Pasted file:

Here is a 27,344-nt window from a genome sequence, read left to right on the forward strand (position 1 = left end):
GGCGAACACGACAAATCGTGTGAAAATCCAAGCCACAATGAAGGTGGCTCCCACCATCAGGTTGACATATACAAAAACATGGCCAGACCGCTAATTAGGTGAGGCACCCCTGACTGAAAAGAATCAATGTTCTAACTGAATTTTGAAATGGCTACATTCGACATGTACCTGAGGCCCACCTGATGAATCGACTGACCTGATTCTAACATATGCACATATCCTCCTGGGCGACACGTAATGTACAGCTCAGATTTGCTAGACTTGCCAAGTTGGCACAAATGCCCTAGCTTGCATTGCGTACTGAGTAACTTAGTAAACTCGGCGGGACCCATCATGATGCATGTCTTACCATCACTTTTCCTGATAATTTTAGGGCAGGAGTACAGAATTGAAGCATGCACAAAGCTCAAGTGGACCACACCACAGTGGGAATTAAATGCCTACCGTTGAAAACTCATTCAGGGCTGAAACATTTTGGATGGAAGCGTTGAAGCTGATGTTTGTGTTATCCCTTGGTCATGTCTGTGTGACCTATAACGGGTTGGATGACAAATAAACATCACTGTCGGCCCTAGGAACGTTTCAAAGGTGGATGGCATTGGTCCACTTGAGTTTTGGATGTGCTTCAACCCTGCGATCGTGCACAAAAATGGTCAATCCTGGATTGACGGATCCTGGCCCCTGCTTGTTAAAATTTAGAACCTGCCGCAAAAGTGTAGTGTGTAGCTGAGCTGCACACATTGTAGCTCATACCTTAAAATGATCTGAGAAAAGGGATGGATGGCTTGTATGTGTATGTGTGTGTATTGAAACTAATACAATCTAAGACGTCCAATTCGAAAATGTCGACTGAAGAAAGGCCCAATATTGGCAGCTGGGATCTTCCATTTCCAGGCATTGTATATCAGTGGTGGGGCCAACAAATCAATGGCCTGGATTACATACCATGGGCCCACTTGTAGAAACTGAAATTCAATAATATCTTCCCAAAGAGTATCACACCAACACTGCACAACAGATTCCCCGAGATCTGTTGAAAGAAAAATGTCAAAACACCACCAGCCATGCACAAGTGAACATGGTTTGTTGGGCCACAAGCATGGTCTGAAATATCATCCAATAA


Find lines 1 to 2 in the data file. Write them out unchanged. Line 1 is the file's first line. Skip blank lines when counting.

Here is a 27,344-nt window from a genome sequence, read left to right on the forward strand (position 1 = left end):
GGCGAACACGACAAATCGTGTGAAAATCCAAGCCACAATGAAGGTGGCTCCCACCATCAGGTTGACATATACAAAAACATGGCCAGACCGCTAATTAGGTGAGGCACCCCTGACTGAAAAGAATCAATGTTCTAACTGAATTTTGAAATGGCTACATTCGACATGTACCTGAGGCCCACCTGATGAATCGACTGACCTGATTCTAACATATGCACATATCCTCCTGGGCGACACGTAATGTACAGCTCAGATTTGCTAGACTTGCCAAGTTGGCACAAATGCCCTAGCTTGCATTGCGTACTGAGTAACTTAGTAAACTCGGCGGGACCCATCATGATGCATGTCTTACCATCACTTTTCCTGATAATTTTAGGGCAGGAGTACAGAATTGAAGCATGCACAAAGCTCAAGTGGACCACACCACAGTGGGAATTAAATGCCTACCGTTGAAAACTCATTCAGGGCTGAAACATTTTGGATGGAAGCGTTGAAGCTGATGTTTGTGTTATCCCTTGGTCATGTCTGTGTGACCTATAACGGGTTGGATGACAAATAAACATCACTGTCGGCCCTAGGAACGTTTCAAAGGTGGATGGCATTGGTCCACTTGAGTTTTGGATGTGCTTCAACCCTGCGATCGTGCACAAAAATGGTCAATCCTGGATTGACGGATCCTGGCCCCTGCTTGTTAAAATTTAGAACCTGCCGCAAAAGTGTAGTGTGTAGCTGAGCTGCACACATTGTAGCTCATACCTTAAAATGATCTGAGAAAAGGGATGGATGGCTTGTATGTGTATGTGTGTGTATTGAAACTAATACAATCTAAGACGTCCAATTCGAAAATGTCGACTGAAGAAAGGCCCAATATTGGCAGCTGGGATCTTCCATTTCCAGGCATTGTATATCAGTGGTGGGGCCAACAAATCAATGGCCTGGATTACATACCATGGGCCCACTTGTAGAAACTGAAATTCAATAATATCTTCCCAAAGAGTATCACACCAACACTGCACAACAGATTCCCCGAGATCTGTTGAAAGAAAAATGTCAAAACACCACCAGCCATGCACAAGTGAACATGGTTTGTTGGGCCACAAGCATGGTCTGAAATATCATCCAATAA